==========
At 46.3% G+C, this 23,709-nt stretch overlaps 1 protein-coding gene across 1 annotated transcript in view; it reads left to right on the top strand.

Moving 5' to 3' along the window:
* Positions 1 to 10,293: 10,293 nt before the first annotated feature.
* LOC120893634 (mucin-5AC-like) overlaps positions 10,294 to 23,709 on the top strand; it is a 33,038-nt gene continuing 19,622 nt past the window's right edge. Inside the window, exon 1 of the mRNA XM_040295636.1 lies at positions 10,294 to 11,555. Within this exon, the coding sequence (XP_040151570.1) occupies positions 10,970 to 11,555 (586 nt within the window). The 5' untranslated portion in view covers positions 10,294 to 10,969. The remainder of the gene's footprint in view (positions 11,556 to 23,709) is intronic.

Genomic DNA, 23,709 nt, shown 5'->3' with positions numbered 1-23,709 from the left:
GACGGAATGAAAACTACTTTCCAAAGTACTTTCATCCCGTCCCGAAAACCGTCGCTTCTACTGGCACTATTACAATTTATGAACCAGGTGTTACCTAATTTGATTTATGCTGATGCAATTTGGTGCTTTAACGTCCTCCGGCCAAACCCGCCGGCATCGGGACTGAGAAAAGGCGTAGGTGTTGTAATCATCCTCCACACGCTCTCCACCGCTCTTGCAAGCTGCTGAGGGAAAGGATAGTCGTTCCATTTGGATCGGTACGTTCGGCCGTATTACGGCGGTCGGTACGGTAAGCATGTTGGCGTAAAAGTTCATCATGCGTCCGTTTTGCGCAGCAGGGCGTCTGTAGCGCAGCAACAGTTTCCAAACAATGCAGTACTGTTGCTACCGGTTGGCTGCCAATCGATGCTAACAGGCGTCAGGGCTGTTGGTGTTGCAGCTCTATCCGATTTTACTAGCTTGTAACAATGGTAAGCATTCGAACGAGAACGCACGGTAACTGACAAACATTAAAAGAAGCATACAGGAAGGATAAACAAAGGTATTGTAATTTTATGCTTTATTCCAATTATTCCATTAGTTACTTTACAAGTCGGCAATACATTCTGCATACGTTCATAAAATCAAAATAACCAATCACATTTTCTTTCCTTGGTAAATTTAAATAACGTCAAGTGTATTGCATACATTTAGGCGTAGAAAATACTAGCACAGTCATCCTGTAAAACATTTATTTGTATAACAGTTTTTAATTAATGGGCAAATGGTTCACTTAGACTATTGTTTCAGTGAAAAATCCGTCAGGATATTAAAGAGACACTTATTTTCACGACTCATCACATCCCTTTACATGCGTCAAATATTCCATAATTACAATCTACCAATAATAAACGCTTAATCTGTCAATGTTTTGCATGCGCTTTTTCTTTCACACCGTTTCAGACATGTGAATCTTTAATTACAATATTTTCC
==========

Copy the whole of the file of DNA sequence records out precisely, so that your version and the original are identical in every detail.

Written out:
At 46.3% G+C, this 23,709-nt stretch overlaps 1 protein-coding gene across 1 annotated transcript in view; it reads left to right on the top strand.

Moving 5' to 3' along the window:
* Positions 1 to 10,293: 10,293 nt before the first annotated feature.
* LOC120893634 (mucin-5AC-like) overlaps positions 10,294 to 23,709 on the top strand; it is a 33,038-nt gene continuing 19,622 nt past the window's right edge. Inside the window, exon 1 of the mRNA XM_040295636.1 lies at positions 10,294 to 11,555. Within this exon, the coding sequence (XP_040151570.1) occupies positions 10,970 to 11,555 (586 nt within the window). The 5' untranslated portion in view covers positions 10,294 to 10,969. The remainder of the gene's footprint in view (positions 11,556 to 23,709) is intronic.

Genomic DNA, 23,709 nt, shown 5'->3' with positions numbered 1-23,709 from the left:
GACGGAATGAAAACTACTTTCCAAAGTACTTTCATCCCGTCCCGAAAACCGTCGCTTCTACTGGCACTATTACAATTTATGAACCAGGTGTTACCTAATTTGATTTATGCTGATGCAATTTGGTGCTTTAACGTCCTCCGGCCAAACCCGCCGGCATCGGGACTGAGAAAAGGCGTAGGTGTTGTAATCATCCTCCACACGCTCTCCACCGCTCTTGCAAGCTGCTGAGGGAAAGGATAGTCGTTCCATTTGGATCGGTACGTTCGGCCGTATTACGGCGGTCGGTACGGTAAGCATGTTGGCGTAAAAGTTCATCATGCGTCCGTTTTGCGCAGCAGGGCGTCTGTAGCGCAGCAACAGTTTCCAAACAATGCAGTACTGTTGCTACCGGTTGGCTGCCAATCGATGCTAACAGGCGTCAGGGCTGTTGGTGTTGCAGCTCTATCCGATTTTACTAGCTTGTAACAATGGTAAGCATTCGAACGAGAACGCACGGTAACTGACAAACATTAAAAGAAGCATACAGGAAGGATAAACAAAGGTATTGTAATTTTATGCTTTATTCCAATTATTCCATTAGTTACTTTACAAGTCGGCAATACATTCTGCATACGTTCATAAAATCAAAATAACCAATCACATTTTCTTTCCTTGGTAAATTTAAATAACGTCAAGTGTATTGCATACATTTAGGCGTAGAAAATACTAGCACAGTCATCCTGTAAAACATTTATTTGTATAACAGTTTTTAATTAATGGGCAAATGGTTCACTTAGACTATTGTTTCAGTGAAAAATCCGTCAGGATATTAAAGAGACACTTATTTTCACGACTCATCACATCCCTTTACATGCGTCAAATATTCCATAATTACAATCTACCAATAATAAACGCTTAATCTGTCAATGTTTTGCATGCGCTTTTTCTTTCACACCGTTTCAGACATGTGAATCTTTAATTACAATATTTTCC